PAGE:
43. Comprehensive Income Illustration 4-19 Two-Statement Format for Comprehensive Income LO 8 Explain how to report other comprehensive income.

  44. Comprehensive Income Combined Income Statement LO 8 Explain how to report other comprehensive income.

  45. Comprehensive Income Statement of Stockholders’ Equity (most common) Illustration 4-20 LO 8 Explain how to report other comprehensive income.

  46. Comprehensive Income Balance Sheet Presentation Illustration 4-21 Regardless of the display format used, the accumulated other comprehensive income of $90,000 is reported in the stockholders’ equity section of the balance sheet. LO 8 Explain how to report other comprehensive income.

  47. Under iGAAP, companies must classify expenses by either nature or function. If a company uses the functional expense method on the income statement, disclosure by nature is required in the notes to the financial statements. • Presentation of the income statement under U.S. GAAP follows either a single-step or multiple-step format. iGAAP does not mention a single-step or multiple-step approach. In addition, under U.S. GAAP, companies must report an item as extraordinary if it is unusual in nature and infrequent in occurrence. Extraordinary items are prohibited under iGAAP.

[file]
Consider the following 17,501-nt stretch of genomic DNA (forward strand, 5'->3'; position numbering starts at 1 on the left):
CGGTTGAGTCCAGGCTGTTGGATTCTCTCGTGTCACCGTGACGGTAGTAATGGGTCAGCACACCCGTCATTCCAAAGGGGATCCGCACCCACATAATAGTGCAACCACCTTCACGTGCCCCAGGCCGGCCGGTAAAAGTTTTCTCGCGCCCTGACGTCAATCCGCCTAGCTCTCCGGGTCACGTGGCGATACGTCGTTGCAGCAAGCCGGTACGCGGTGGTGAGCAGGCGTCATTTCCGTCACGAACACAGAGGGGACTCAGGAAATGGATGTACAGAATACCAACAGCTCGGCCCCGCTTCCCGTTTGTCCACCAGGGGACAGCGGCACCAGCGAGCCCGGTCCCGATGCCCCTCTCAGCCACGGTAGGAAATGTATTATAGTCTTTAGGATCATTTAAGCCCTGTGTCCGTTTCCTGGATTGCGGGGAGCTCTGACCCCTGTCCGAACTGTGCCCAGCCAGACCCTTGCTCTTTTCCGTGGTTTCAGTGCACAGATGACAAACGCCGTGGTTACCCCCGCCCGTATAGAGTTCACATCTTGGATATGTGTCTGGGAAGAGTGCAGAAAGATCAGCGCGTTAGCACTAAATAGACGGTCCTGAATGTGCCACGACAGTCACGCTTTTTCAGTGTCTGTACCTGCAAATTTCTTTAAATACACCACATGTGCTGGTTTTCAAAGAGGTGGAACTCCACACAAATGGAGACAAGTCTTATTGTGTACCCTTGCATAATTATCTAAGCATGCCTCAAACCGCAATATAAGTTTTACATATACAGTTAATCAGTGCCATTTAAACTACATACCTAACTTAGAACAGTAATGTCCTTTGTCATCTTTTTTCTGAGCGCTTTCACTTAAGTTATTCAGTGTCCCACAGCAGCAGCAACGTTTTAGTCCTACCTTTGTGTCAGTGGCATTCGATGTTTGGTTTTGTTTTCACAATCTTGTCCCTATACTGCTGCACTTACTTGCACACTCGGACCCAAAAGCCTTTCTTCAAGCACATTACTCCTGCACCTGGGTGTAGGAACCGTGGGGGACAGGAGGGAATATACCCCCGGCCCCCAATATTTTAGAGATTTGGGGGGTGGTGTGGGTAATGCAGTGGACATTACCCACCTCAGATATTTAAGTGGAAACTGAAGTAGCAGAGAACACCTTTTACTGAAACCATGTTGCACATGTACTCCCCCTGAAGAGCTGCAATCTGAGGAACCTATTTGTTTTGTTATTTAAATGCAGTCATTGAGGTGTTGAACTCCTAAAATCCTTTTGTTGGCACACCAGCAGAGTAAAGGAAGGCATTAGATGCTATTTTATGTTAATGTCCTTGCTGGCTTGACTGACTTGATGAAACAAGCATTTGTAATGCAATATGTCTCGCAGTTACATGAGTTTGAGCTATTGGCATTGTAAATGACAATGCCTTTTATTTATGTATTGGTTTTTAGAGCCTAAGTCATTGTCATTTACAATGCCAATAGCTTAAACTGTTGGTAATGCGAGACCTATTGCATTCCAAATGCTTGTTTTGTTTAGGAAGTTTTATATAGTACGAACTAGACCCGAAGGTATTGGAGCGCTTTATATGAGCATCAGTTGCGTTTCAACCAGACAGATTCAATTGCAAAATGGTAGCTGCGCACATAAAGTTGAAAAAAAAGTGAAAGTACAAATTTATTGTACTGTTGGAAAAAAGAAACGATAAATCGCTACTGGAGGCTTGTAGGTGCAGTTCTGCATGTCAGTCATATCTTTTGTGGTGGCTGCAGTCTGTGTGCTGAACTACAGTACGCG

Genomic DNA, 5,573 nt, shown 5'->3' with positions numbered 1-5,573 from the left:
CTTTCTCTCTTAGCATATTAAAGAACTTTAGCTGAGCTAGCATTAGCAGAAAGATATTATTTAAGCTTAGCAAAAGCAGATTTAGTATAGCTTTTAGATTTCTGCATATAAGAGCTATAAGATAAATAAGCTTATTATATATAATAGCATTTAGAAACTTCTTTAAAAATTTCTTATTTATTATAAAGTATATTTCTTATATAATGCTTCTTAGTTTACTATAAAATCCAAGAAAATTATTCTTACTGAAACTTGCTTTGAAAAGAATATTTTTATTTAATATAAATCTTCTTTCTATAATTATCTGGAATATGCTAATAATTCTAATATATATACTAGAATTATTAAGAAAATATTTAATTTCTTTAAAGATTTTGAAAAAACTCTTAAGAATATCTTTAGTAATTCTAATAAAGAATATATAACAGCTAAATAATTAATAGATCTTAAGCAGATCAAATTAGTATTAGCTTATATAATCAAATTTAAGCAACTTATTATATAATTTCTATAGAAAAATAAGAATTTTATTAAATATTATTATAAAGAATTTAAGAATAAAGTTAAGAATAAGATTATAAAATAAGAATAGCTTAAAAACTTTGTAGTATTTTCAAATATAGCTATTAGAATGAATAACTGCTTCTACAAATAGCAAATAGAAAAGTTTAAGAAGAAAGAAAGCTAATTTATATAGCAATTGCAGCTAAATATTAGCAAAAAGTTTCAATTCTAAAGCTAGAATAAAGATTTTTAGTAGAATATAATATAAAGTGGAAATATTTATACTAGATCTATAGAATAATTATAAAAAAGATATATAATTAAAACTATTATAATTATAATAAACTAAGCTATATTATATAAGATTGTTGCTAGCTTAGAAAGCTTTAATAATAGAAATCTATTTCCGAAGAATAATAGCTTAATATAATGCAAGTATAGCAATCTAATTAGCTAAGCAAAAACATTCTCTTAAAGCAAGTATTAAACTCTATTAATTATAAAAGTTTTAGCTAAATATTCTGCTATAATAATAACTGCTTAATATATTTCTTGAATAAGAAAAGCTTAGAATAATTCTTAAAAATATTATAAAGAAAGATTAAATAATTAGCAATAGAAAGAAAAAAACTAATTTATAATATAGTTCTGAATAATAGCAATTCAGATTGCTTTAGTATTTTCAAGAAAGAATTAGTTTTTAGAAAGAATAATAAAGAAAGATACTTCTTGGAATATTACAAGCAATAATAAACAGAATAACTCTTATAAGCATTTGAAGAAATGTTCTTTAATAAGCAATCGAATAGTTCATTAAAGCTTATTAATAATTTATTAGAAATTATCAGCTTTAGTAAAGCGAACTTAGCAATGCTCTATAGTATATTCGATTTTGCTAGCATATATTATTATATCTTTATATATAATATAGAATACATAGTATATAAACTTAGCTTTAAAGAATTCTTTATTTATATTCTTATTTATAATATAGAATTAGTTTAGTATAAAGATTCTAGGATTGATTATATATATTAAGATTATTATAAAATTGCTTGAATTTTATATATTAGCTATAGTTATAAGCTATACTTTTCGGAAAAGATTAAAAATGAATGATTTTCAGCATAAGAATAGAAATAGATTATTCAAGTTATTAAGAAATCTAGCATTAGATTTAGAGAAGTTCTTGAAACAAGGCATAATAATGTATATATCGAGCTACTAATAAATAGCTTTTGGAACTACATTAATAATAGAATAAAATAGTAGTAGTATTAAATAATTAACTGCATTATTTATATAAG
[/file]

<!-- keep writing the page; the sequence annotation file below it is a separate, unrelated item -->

48. Under iGAAP, companies are required to prepare as a primary financial statement either a statement of stockholders’ equity similar to the one prepared under U.S. GAAP or a statement of recognized income and expense (called a SoRIE ). • Both iGAAP and U.S. GAAP have items that are recognized in equity as part of comprehensive income but do not affect net income. U.S. GAAP provides three possible formats for presenting this information. iGAAP allows either the statement of stockholders’ equity approach or the SoRIE format. • Under iGAAP revaluation of land, buildings, and intangible assets is permitted.